Vaccine passports have been the cause of division and major controversy for a lot of Canadians since the federal election was announced.
For Matthew Percy, it’s a sense of extra protection.
“I have felt it offers a safer environment to be working in and certainly in this initial phase (of the passport), I have a sense of added security,” he says.
Percy, who is the catering manager at The Arts and Letters Club of Toronto, has been working remotely from home since the first lockdown. He is now able to work through a hybrid option – going back to work in-person and working from home on days he doesn’t need to be at the club.
He says the overall attitude and beliefs for the passport is disappointing.
“It’s unfortunate that it’s become such a polarizing subject,” Percy says. “Vaccine passports for safety and livelihood I’m supportive of. I’m disappointed with the fact that it’s become so polarizing and has caused so much grief for a lot of people.”
The Arts and Letters Club, located just off Yonge and Dundas, is a meeting place in downtown Toronto for artist professionals. The bulk of the membership are seniors, those who are most affected by the virus and who also voted in favour of introducing a vaccine passport – over 70 per cent.
The club is doing all it can to make sure the membership is protected. Not only does it require members and clients to be fully vaccinated but the club is also introducing a vaccine waiver. Percy says the waiver was recommended by the legal counsel to absolve the club of any liability if an attendee of the club was to contract COVID.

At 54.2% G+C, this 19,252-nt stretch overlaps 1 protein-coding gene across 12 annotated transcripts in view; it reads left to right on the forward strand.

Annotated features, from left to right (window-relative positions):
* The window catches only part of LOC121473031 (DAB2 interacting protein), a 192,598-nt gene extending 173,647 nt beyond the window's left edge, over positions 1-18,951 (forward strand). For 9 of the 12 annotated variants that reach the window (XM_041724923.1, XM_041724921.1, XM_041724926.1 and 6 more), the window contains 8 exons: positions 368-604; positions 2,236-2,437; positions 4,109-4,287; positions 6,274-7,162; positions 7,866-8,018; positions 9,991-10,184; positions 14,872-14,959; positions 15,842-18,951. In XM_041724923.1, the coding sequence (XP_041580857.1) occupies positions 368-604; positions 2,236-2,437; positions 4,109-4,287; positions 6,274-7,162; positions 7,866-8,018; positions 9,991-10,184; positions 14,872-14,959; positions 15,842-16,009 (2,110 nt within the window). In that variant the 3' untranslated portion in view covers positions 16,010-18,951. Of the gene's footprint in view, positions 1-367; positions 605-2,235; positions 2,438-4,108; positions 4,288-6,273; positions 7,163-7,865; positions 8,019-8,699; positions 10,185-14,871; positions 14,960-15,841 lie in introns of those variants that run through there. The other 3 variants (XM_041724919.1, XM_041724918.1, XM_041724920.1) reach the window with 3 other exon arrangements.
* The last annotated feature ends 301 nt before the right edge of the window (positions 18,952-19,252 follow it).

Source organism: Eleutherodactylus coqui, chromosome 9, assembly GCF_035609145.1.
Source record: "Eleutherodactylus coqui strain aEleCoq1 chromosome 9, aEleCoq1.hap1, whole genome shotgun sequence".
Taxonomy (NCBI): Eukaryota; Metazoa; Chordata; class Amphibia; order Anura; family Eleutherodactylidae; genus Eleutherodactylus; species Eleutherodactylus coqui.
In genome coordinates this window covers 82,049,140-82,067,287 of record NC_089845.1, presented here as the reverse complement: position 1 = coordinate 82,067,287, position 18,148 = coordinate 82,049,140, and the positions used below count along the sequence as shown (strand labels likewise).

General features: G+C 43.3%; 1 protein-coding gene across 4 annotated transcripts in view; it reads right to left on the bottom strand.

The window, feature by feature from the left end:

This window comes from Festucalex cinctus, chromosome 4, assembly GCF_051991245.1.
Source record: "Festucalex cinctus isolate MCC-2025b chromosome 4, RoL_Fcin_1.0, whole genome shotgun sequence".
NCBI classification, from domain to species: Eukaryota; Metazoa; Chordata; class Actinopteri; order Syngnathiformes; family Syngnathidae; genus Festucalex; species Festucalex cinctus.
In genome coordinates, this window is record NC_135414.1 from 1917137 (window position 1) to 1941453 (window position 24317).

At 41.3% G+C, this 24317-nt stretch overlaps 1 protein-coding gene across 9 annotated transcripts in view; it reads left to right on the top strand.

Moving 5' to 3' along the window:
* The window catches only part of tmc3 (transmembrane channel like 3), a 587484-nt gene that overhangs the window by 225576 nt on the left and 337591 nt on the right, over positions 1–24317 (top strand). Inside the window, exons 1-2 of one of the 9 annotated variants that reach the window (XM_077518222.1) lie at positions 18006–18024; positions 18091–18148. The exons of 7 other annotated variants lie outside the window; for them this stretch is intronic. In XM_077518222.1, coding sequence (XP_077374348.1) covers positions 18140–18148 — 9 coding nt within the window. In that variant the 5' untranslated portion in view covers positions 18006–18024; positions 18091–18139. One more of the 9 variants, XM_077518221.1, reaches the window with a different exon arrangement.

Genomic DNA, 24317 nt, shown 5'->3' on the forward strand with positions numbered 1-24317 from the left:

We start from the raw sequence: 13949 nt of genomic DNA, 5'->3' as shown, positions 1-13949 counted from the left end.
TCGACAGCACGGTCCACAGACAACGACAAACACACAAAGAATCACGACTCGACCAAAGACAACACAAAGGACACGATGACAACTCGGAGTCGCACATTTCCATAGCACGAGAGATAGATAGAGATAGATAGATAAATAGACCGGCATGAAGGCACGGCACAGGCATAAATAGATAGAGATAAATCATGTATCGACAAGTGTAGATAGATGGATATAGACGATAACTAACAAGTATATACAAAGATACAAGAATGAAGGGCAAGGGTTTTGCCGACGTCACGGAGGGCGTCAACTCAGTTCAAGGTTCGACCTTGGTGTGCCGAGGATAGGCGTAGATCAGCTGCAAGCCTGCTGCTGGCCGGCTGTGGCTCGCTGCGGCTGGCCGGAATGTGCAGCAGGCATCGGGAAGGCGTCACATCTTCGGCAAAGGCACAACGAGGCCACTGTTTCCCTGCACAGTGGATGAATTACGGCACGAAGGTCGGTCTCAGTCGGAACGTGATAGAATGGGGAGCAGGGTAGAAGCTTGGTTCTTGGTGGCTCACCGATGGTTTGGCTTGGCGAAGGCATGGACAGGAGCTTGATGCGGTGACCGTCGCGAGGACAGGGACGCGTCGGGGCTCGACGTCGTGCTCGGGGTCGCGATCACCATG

“I would say that aspect of our policy has been more controversial than the vaccine policy in and of itself,” Percy says. “There are a lot of members who have refused to sign that waiver and who have asked their lawyers to look at it. When we introduce this to outside clients, I think the waiver more than the vaccine passport could be a stumbling block to getting outside business.”
Starting next Wednesday, Sept. 22, the provincial government will implement the vaccine passport for all Ontarians. Those who wish to attend movie theatres, restaurants, bars and other indoor settings will have to show proof of being fully vaccinated (two doses plus 14 days) along with photo ID. Children under 12 years old, those using an indoor restroom, and placing or picking up an order are just some of the exemptions.
The passport comes at the same time as Monday’s federal election as well. All parties, except for Maxime Bernier’s People’s Party of Canada (PPC), fully support mandatory vaccinations and the vaccine passport. The PPC strongly oppose the vaccine passport altogether, while federal Conservative leader Erin O’Toole has said his party would require unvaccinated Canadian travelers and federal public servants to pass a negative test result or daily rapid test. Whether the Conservatives would make the vaccine passport mandatory is unclear.
On Oct. 22, the passport will shift to digital certificates by release of a “verification app” which will include QR codes that can be used to validate and provide the vaccination status of a patron. The digital certificates will contain the same information included on the vaccination receipts that are already available.
Percy says because the club has instituted such a vigorous and robust vaccine policy that has very little accommodation, it’s having a huge impact on the club’s immediate future.
“There were a couple of staff members who refused to get vaccinated and they are unable to come up to work. And the likelihood is that they will never return to the club. So, the choice not to get vaccinated has an immediate effect on me day-to-day because we are immediately short-staffed and immediately trying to like fill in the blanks, kind of thing.”
Matthew Percy explains what makes the club’s vaccine policy different from other establishments in Toronto.